Puppy Bowl VIII: Adorable Super Bowl XLVI counterprogramming

The Puppy Bowl is a smashing success for Animal Planet while raising awareness of shelter and rescue pet adoption. Photo: AnimalPlanet.com

SAN DIEGO, Feb 4, 2012 –  What’s a television network to do the day of the Super Bowl to compete with the Big Game? Roll over and play dead? Sit up and beg? Whine and whimper?

How about counterprogramming with complete puppy cuteness?

In the Puppy Bowl, go cute or go home. Photo Animal Planet.

What started as a joke among network executives has become a furry phenomenon for the Animal Planet network. “Puppy Bowl VIII” is expected to draw over 10 million viewers. It’s a far cry from the 110 million who will watch Super Bowl XLVI, but a smashing success for Animal Planet and in raising awareness of shelter and rescue pet adoption across the United States.

The story goes that Animal Planet network executives joked about putting on something no-brainer like the “yule log” on Christmas Eve, like a endless loop of cute puppies on the cable network. The Puppy Bowl was born, and the first edition in 2005 drew 150,000 viewers.

Today, the Puppy Bowl gets big pre-game buildup (like this column), and has sponsors for everything from its Ice Breakers blimp piloted by hamsters and providing the “aerial shots” to the Bissell Kitty Halftime Show. Big name advertisers like Kraft, PEDIGREE, and Disney have been smart to get on the bandwagon and love the growing success of the project. It’s counterprogramming brilliance at its best.

On a more serious note, the program offers the platform for a heartfelt message about the shockingly large number of adoptable pets at shelters and rescue organizations nationwide. Eight to ten million animals end up in America’s shelter and rescue system each year, and as many as four million are euthanized. All of the puppies, kittens, and other pets participating in the Puppy Bowl broadcasts were among these animals waiting for adoption into “furever homes.”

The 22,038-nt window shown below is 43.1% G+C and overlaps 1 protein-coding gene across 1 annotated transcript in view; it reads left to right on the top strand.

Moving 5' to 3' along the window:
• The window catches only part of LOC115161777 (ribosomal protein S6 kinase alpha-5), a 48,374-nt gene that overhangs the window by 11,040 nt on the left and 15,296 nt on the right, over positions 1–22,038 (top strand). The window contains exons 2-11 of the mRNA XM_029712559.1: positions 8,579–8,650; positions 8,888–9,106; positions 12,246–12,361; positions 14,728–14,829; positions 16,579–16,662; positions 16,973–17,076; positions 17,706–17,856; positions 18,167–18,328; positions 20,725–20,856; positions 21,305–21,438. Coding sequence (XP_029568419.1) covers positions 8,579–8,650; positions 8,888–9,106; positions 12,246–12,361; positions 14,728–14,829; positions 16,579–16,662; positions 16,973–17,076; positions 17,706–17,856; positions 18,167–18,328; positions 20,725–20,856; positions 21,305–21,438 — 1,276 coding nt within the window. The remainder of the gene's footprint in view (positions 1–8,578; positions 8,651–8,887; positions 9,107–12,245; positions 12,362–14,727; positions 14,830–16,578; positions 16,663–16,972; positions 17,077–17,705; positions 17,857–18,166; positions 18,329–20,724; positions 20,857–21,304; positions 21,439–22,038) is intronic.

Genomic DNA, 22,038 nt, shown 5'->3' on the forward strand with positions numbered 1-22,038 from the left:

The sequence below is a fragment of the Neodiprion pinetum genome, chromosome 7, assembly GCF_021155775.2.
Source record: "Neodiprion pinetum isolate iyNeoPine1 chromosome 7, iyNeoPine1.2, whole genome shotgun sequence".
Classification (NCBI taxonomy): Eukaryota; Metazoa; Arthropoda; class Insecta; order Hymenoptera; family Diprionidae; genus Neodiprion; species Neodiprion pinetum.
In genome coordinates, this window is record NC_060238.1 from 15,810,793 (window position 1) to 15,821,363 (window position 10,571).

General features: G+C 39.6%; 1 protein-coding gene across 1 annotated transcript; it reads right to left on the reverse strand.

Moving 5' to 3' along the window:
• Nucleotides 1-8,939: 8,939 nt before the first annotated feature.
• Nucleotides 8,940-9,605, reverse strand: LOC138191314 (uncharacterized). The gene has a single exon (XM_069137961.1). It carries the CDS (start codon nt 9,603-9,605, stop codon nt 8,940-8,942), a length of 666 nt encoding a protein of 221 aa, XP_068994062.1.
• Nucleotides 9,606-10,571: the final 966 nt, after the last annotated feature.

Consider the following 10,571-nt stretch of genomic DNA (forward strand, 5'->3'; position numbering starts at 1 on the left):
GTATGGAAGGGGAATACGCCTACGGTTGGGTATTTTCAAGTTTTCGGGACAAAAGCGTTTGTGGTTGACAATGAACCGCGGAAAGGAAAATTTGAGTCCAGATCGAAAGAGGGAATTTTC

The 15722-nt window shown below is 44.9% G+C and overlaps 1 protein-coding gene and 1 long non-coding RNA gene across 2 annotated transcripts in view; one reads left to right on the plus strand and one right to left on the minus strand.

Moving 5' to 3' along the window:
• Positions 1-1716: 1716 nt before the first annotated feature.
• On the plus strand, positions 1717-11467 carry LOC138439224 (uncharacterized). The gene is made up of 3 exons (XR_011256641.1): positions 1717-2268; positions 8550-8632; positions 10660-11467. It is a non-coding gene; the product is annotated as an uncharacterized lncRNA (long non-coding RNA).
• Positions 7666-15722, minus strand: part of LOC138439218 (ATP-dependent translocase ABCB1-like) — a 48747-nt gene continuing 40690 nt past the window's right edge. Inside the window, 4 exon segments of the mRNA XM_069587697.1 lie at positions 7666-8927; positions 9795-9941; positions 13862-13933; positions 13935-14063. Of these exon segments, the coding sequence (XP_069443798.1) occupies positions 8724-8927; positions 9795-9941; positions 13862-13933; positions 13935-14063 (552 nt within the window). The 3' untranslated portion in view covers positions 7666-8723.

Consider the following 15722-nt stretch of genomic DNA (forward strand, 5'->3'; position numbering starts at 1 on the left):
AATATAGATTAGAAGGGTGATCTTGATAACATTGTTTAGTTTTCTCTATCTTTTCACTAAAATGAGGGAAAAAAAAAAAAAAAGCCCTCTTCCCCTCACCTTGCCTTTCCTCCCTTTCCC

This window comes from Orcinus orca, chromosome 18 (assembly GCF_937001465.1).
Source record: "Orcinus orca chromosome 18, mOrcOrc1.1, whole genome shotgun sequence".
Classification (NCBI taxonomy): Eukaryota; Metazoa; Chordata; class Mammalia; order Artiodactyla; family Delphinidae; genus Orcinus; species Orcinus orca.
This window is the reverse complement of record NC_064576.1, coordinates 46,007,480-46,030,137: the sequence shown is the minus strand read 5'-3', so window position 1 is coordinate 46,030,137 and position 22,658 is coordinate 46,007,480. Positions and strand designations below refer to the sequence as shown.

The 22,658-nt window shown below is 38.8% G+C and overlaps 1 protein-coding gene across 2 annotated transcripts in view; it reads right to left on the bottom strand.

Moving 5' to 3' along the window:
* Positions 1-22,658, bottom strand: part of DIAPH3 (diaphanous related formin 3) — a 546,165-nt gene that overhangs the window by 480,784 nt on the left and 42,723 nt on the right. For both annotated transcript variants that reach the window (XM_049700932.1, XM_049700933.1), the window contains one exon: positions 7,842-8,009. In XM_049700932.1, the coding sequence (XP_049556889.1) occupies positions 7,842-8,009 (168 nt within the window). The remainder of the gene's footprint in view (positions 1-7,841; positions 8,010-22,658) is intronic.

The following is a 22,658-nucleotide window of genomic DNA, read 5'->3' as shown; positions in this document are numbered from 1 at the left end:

The casting process begins in July. Animal Planet works with the online adoption resource Petfinder.com and invites rescue groups to send headshots of prospective players from nine to 18 weeks old. Producers whittle the group down to about five dozen pups, with 20 chosen for the PEDIGREE starting lineup featured in online profiles. Producers say it’s hard not to say yes to every entrant.

The pets represent 32 different shelter and rescue groups in 20 states from coast to coast. One of this year’s starting players is Hunter, a nine-week old Boxer puppy from GO (Greater Ohio) Boxer Rescue in Dayton, Ohio. Hunter’s mom Sweetpea was confiscated from a puppy mill in Kentucky, and Hunter was part of a litter born in a foster home. Go Boxer Rescue volunteer Patti Kraft sent in Hunter’s photo to Animal Planet and a Puppy Bowl star was born.

Hunter is among the starting lineup in this year’s Puppy Bowl VIII. Photo: Animal Planet

Producers say they try to choose a diverse array of breeds and looks. Hunter is a white Boxer and producers say they were taken with his brown eye patch.

Kraft and Hunter were accompanied by Go Boxer Rescue director Rachel Osborn and her Boxer Willie B. to New York for the taping in October. Osborn is vision impaired and Willie B. is also her guide dog. Their story is on the GO Boxer Rescue website and Facebook page.

The action is fast and fur-rious in Animal Planet’s Puppy Bowl. Photo Animal Planet.